The Sydney rider who crashed in slippery molten tar on shoddy Mt Glorious roadworks on Tuesday rode 1000km home not realising he had broken his leg.
Former Kiwi Stephen Thomas, 69, says he has been riding since he was 15 and this was his first motorcycle crash.
He also says he saw the advisory 50km/h electronic speed sign and swears he was only going 50km/h when he lost traction in the front tyre of his 2011 Honda VFR800X Crossrunner.
“That’s the worst roadworks job I’ve ever seen,” he says.
“It was treacherous. That is incompetency at its worst. You just can’t leave molten star on top of the road. It’s as simple as that.”
Queensland Main Roads says they are trying to source a “specialised contractor” to fix the road.
They expect repairs to be completed by the end of next week, “weather permitting”.
The roadworks feature sticky tar that is slippery even at 21C. Stephen admits it was about 30C when he crashed.
“I accept it was a warm day, but not a hot day. It wasn’t 45 degrees, so I didn’t expect to hit molten tar,” Stephen says.
Riding on ‘ice’
“I saw the advisory sign and I went around the corner carefully, but the front wheel went into the soft tar and from then on I was like a passenger,” he says.
“It just felt like I was on ice. I thought I had a puncture in the rear tyre so I was just trying to slow myself down with the back brake.
“I didn’t even touch the armco barrier but at the last second the bike just fell over on my leg.”
Local rider Alastair McDonald arrived on the scene and offered assistance and a rest at his house.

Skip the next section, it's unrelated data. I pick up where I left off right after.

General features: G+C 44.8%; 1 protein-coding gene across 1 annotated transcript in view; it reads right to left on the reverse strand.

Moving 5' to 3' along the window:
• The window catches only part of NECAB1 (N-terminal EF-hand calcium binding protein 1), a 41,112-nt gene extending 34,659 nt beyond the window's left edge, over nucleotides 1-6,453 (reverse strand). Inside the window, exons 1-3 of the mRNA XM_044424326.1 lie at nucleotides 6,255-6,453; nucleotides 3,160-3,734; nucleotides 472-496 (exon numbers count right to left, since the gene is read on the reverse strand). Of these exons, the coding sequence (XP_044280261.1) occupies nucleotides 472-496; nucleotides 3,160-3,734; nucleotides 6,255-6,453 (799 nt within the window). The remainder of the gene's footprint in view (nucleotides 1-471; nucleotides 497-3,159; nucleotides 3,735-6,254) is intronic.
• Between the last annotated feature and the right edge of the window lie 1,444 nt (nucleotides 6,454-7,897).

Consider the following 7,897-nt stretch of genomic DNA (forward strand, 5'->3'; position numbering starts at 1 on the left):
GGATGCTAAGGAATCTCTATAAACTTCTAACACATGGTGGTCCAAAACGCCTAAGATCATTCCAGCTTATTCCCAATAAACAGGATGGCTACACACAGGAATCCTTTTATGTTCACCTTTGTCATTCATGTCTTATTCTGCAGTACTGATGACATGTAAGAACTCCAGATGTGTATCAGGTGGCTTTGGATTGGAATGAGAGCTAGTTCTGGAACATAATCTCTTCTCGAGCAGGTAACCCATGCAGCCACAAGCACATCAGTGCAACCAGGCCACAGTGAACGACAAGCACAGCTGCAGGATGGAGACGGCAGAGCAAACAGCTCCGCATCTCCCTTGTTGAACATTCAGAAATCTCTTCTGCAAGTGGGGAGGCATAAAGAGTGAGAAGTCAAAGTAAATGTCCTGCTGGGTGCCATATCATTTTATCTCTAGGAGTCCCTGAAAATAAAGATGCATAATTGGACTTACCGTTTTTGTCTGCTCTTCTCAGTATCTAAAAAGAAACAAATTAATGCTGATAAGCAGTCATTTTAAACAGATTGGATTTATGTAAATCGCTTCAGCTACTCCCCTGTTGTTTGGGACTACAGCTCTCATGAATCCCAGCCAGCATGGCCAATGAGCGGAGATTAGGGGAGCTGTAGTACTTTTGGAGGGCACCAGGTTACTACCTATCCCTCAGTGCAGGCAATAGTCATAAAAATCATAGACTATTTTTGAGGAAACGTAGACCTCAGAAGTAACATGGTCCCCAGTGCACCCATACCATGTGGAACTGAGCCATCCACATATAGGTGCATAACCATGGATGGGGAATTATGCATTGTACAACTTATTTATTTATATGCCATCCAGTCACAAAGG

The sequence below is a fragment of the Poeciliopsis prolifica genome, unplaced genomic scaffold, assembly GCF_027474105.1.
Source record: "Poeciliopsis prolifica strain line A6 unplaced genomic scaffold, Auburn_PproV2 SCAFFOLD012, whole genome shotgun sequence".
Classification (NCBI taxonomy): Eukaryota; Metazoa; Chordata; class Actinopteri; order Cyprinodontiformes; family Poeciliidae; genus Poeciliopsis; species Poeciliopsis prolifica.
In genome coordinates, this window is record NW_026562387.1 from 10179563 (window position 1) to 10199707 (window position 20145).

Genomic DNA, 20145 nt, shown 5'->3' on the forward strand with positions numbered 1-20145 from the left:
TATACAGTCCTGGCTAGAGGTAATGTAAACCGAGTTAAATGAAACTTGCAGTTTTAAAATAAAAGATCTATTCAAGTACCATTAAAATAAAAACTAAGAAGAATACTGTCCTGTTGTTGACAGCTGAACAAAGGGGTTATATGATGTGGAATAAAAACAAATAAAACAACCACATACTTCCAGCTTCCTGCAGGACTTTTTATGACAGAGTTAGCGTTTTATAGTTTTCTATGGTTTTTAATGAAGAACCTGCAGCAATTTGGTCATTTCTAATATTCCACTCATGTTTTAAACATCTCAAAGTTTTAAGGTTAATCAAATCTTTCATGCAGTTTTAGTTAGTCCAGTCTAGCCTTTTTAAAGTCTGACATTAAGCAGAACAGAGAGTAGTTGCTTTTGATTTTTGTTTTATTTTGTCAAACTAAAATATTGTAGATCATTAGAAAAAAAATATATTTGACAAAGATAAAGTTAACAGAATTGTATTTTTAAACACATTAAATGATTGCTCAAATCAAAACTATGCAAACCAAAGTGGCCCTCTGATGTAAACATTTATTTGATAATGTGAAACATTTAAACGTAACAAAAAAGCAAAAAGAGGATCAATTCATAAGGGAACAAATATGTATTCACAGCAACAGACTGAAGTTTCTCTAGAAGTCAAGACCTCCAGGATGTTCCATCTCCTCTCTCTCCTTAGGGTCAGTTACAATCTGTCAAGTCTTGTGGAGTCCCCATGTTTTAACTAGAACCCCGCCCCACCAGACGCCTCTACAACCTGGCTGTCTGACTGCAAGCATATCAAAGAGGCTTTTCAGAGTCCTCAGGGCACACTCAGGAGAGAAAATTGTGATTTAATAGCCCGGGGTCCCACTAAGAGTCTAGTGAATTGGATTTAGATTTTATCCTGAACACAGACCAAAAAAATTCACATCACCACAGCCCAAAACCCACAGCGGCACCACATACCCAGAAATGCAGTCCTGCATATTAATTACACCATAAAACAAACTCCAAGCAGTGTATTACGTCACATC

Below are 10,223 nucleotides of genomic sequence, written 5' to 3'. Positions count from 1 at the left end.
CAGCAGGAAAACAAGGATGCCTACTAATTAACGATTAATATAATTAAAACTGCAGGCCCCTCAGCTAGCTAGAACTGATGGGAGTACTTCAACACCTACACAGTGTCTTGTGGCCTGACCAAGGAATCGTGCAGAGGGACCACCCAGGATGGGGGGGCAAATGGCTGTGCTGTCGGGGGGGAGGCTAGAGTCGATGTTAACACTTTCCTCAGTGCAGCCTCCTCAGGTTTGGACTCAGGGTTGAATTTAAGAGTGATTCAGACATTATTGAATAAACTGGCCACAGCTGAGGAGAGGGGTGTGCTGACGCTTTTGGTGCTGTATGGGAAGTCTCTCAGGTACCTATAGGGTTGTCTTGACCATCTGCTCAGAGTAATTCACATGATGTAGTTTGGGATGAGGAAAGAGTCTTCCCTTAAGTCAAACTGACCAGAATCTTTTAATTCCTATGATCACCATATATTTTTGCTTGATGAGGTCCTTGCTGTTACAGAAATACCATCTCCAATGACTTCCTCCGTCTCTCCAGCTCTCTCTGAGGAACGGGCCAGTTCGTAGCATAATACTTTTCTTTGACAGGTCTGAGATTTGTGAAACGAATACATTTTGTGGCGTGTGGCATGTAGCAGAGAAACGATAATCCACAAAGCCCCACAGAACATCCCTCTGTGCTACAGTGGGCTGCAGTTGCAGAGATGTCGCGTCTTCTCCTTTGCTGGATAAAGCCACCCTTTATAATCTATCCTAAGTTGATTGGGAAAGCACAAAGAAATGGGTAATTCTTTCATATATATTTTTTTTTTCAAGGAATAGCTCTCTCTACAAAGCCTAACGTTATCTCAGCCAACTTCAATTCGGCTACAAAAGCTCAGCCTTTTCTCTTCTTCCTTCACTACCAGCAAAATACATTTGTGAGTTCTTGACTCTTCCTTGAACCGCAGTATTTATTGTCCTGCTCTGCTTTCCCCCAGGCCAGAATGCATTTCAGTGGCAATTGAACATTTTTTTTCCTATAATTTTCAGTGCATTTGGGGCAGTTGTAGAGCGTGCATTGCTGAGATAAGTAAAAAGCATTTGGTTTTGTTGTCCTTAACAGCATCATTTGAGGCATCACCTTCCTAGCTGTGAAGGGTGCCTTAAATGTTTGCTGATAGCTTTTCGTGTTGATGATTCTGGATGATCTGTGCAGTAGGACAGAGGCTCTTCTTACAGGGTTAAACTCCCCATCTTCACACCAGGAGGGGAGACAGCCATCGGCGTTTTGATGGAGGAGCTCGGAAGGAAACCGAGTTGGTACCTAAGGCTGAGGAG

After some recuperation, Stephen decided to press on to Murwillumbah where he knows an orthopaedic nurse.
“She suggested an x-ray, but I thought that if anything was broken I would not be able to ride home,” he says.
“I still had my boot on which was effectively strapping it into position, so I decided to ride home.”
In Sydney today, he visited his doctor and had an x-ray.
“It turns out I’ve got a broken fibula (calf bone) and they couldn’t believe I’d ridden 1000km to get back to Sydney with a broken leg.
“My leg’s a bit sore and I have to get the bone manipulated and pinned tomorrow because it’s moved out of position.
“The annoying thing is I have the surgeon’s bill, hospital bill and whatever else and I will have to lodge an insurance claim and get a black mark against my name.
“That’s wrong because I had nothing to do with it.”
Damaged boots and bike
Stephen says he will need new boots and his bike has damage to a pannier, brake lever, crash bars and fairing. He estimates it will cost about $2500-3000 to repair.
He says he is a safe rider who always wear safety gear including RST adventure jacket and pants, a hi-vis vest and hi-vis helmet. His bike is also fitted with LED driving lights.
“l’m always so safety conscious, especially when riding by myself as there may not be anyone there to pick me up if I crash,” he says.
“I had no idea that corner was a hazard. I’d stopped to have something to eat at the Mt Glorious Cafe and didn’t talk to anyone so no one said to look out for that corner.
“I wasn’t in a hurry; it was just a beautiful day’s ride.”
Despite his crash, Stephen still says the road over Mt Glorious is the best he has ridden.
“It’s aptly named Mt Glorious,” he says.
“It’s the second time I’ve done that road. It’s the nicest road I’ve ever been on. It’s just beautiful.”
Stephen says he will contact Maurice Blackburn Lawyers to consider his legal options. Read their legal opinion about crashes in roadworks.
- How far have you ridden with broken bones, not realising they were broken? Leave your comments below.